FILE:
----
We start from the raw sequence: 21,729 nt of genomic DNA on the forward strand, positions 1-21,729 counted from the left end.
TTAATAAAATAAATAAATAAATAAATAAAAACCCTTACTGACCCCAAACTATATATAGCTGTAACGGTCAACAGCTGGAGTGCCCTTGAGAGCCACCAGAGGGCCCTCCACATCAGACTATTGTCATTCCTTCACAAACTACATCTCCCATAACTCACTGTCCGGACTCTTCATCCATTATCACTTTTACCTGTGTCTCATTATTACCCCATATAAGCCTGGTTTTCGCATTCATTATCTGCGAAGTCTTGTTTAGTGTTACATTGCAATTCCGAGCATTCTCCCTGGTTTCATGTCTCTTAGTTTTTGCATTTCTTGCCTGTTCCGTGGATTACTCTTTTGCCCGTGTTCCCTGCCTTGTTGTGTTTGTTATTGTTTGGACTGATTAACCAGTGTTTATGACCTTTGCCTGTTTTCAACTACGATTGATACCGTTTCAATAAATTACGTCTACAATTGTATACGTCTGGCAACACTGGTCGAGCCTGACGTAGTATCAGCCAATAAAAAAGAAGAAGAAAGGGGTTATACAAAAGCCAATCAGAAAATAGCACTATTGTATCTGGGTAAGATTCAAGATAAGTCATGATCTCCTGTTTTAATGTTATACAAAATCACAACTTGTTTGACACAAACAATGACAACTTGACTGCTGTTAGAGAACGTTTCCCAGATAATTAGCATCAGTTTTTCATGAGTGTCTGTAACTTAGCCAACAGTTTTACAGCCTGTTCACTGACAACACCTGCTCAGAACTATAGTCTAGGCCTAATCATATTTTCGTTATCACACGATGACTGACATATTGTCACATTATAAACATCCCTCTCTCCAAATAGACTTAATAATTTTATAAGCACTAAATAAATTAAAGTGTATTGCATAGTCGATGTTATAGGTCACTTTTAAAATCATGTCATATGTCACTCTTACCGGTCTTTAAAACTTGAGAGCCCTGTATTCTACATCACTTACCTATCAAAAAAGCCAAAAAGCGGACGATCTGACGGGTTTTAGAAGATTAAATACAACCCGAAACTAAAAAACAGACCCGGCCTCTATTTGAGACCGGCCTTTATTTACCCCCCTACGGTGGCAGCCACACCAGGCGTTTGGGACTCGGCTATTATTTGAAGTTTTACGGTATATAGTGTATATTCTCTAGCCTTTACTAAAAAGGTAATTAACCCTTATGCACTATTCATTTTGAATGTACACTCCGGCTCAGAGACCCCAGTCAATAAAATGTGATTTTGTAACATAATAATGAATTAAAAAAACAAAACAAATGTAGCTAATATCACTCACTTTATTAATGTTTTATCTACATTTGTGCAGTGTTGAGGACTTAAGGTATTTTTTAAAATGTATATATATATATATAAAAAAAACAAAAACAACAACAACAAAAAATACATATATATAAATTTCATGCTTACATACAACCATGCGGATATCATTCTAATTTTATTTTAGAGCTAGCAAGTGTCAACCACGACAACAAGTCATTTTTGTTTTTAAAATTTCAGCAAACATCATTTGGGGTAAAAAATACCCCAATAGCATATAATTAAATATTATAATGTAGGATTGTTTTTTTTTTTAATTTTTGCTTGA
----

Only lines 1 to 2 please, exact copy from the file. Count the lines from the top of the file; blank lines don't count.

We start from the raw sequence: 21,729 nt of genomic DNA on the forward strand, positions 1-21,729 counted from the left end.
TTAATAAAATAAATAAATAAATAAATAAAAACCCTTACTGACCCCAAACTATATATAGCTGTAACGGTCAACAGCTGGAGTGCCCTTGAGAGCCACCAGAGGGCCCTCCACATCAGACTATTGTCATTCCTTCACAAACTACATCTCCCATAACTCACTGTCCGGACTCTTCATCCATTATCACTTTTACCTGTGTCTCATTATTACCCCATATAAGCCTGGTTTTCGCATTCATTATCTGCGAAGTCTTGTTTAGTGTTACATTGCAATTCCGAGCATTCTCCCTGGTTTCATGTCTCTTAGTTTTTGCATTTCTTGCCTGTTCCGTGGATTACTCTTTTGCCCGTGTTCCCTGCCTTGTTGTGTTTGTTATTGTTTGGACTGATTAACCAGTGTTTATGACCTTTGCCTGTTTTCAACTACGATTGATACCGTTTCAATAAATTACGTCTACAATTGTATACGTCTGGCAACACTGGTCGAGCCTGACGTAGTATCAGCCAATAAAAAAGAAGAAGAAAGGGGTTATACAAAAGCCAATCAGAAAATAGCACTATTGTATCTGGGTAAGATTCAAGATAAGTCATGATCTCCTGTTTTAATGTTATACAAAATCACAACTTGTTTGACACAAACAATGACAACTTGACTGCTGTTAGAGAACGTTTCCCAGATAATTAGCATCAGTTTTTCATGAGTGTCTGTAACTTAGCCAACAGTTTTACAGCCTGTTCACTGACAACACCTGCTCAGAACTATAGTCTAGGCCTAATCATATTTTCGTTATCACACGATGACTGACATATTGTCACATTATAAACATCCCTCTCTCCAAATAGACTTAATAATTTTATAAGCACTAAATAAATTAAAGTGTATTGCATAGTCGATGTTATAGGTCACTTTTAAAATCATGTCATATGTCACTCTTACCGGTCTTTAAAACTTGAGAGCCCTGTATTCTACATCACTTACCTATCAAAAAAGCCAAAAAGCGGACGATCTGACGGGTTTTAGAAGATTAAATACAACCCGAAACTAAAAAACAGACCCGGCCTCTATTTGAGACCGGCCTTTATTTACCCCCCTACGGTGGCAGCCACACCAGGCGTTTGGGACTCGGCTATTATTTGAAGTTTTACGGTATATAGTGTATATTCTCTAGCCTTTACTAAAAAGGTAATTAACCCTTATGCACTATTCATTTTGAATGTACACTCCGGCTCAGAGACCCCAGTCAATAAAATGTGATTTTGTAACATAATAATGAATTAAAAAAACAAAACAAATGTAGCTAATATCACTCACTTTATTAATGTTTTATCTACATTTGTGCAGTGTTGAGGACTTAAGGTATTTTTTAAAATGTATATATATATATATAAAAAAAACAAAAACAACAACAACAAAAAATACATATATATAAATTTCATGCTTACATACAACCATGCGGATATCATTCTAATTTTATTTTAGAGCTAGCAAGTGTCAACCACGACAACAAGTCATTTTTGTTTTTAAAATTTCAGCAAACATCATTTGGGGTAAAAAATACCCCAATAGCATATAATTAAATATTATAATGTAGGATTGTTTTTTTTTTTAATTTTTGCTTGA